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J Neuropathol Exp Neurol. 2008 Aug;67(8):729-40. doi: 10.1097/NEN.0b013e318180e631.

Potential mechanisms of the human polyomavirus JC in neural oncogenesis.

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  • 1Department of Neuroscience, Center for Neurovirology, Temple University School of Medicine, Philadelphia, Pennsylvania 19122, USA.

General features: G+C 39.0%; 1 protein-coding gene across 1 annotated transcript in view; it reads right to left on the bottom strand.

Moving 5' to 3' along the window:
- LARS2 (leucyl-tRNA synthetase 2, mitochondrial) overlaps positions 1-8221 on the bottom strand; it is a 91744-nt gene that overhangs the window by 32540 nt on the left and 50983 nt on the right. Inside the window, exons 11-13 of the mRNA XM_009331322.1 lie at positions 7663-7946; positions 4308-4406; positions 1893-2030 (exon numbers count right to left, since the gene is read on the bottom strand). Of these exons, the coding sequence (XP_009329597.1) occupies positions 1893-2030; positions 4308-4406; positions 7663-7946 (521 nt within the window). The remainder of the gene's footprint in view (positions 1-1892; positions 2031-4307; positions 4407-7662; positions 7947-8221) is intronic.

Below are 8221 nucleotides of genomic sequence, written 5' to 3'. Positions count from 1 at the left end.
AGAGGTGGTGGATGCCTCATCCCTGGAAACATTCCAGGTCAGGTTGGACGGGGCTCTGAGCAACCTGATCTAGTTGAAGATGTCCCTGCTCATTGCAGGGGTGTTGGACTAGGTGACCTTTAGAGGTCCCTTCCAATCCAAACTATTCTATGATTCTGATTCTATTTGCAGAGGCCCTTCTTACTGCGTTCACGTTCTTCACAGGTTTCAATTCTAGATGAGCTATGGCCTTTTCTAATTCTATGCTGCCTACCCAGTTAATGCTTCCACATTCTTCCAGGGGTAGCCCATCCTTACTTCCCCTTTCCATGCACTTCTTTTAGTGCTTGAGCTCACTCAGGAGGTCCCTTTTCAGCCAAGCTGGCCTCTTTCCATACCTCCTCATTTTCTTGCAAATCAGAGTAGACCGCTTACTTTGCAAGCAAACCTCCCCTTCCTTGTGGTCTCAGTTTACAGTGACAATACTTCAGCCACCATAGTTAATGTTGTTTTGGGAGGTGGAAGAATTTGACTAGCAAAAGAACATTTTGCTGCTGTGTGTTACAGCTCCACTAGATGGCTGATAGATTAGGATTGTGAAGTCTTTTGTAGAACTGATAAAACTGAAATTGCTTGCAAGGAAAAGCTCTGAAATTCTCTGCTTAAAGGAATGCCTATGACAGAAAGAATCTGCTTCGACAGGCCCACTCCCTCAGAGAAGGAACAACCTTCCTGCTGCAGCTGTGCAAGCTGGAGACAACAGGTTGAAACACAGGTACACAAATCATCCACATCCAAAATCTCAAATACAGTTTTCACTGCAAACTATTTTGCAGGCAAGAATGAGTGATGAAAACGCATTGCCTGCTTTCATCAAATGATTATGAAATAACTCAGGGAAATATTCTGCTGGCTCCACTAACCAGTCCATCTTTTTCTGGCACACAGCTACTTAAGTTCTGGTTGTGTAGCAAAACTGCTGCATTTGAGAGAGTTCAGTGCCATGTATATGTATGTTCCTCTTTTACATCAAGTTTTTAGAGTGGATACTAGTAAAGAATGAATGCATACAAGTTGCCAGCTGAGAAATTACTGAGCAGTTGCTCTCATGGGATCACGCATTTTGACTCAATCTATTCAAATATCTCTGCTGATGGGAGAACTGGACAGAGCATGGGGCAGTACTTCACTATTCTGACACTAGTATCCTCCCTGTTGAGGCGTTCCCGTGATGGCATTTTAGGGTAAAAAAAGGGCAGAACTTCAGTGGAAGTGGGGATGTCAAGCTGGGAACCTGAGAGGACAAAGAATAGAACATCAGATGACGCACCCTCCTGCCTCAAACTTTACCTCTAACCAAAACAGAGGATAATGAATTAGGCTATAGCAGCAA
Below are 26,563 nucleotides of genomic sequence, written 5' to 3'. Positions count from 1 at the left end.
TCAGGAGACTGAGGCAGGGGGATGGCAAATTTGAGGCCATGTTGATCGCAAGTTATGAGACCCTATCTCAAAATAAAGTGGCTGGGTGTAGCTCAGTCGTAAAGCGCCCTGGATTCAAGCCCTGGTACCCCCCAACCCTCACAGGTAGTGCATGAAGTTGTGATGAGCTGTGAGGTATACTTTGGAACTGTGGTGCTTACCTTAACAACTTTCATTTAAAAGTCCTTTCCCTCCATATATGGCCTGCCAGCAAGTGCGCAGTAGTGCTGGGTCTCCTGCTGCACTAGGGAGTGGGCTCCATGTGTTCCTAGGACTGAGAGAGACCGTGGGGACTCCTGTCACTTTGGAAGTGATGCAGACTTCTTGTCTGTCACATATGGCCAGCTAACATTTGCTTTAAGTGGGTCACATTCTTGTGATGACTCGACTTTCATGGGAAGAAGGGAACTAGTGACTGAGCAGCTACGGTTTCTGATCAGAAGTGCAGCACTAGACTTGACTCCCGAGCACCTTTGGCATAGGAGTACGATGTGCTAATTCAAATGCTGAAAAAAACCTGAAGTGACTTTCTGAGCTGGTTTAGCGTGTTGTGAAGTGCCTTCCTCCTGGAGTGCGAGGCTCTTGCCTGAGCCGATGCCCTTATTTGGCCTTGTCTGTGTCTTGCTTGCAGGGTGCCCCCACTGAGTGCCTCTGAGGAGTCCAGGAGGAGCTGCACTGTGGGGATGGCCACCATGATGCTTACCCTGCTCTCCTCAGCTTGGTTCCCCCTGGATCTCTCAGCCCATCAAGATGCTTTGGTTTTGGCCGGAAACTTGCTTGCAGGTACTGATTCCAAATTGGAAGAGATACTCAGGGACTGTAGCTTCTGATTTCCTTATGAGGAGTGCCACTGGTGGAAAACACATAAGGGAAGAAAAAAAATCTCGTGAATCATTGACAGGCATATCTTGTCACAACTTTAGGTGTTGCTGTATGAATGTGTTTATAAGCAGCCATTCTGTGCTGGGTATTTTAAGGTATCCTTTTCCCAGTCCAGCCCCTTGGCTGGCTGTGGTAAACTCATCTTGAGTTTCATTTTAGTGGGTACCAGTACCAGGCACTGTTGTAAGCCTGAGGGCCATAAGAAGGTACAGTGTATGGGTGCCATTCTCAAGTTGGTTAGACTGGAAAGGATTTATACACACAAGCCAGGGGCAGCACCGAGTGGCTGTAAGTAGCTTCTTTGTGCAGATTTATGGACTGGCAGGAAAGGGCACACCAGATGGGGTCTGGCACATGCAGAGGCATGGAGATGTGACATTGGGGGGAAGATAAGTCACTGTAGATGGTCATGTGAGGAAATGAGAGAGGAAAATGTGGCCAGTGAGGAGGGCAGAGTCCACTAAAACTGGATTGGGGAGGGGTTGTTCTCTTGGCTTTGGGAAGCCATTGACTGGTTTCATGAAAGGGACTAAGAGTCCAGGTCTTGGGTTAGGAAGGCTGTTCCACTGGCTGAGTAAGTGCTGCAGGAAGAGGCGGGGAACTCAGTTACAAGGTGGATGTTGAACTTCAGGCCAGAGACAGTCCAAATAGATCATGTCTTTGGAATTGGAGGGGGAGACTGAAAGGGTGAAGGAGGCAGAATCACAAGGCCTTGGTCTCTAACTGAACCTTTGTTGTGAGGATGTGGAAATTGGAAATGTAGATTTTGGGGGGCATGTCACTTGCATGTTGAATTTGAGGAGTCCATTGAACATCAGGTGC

The human polyomavirus JC (JCV) is a small DNA tumor virus and the etiologic agent of the progressive multifocal leukoencephalopathy. In progressive multifocal leukoencephalopathy, active JCV replication causes the lytic destruction of oligodendrocytes. The normal immune system prevents JCV replication and suppresses the virus into a state of latency so that expression of viral proteins cannot be detected. In a cellular context that is nonpermissive for viral replication, JCV can affect oncogenic transformation. For example, JCV is highly tumorigenic when inoculated into experimental animals, including rodents and monkeys. In these animal tumors, there is expression of early T-antigen but not of late capsid proteins, nor is there viral replication. Moreover, mice transgenic for JCV T-antigen alone develop tumors of neural tube origin. Detection of JCV genomic sequences and expression of viral T-antigen and agnoprotein suggest a possible association of this virus with a variety of human brain and non-CNS tumors. Here, we discuss the mechanisms involved in JCV oncogenesis, briefly review studies that do and do not support a causative role for this virus in human CNS tumors, and identify key issues for future research.

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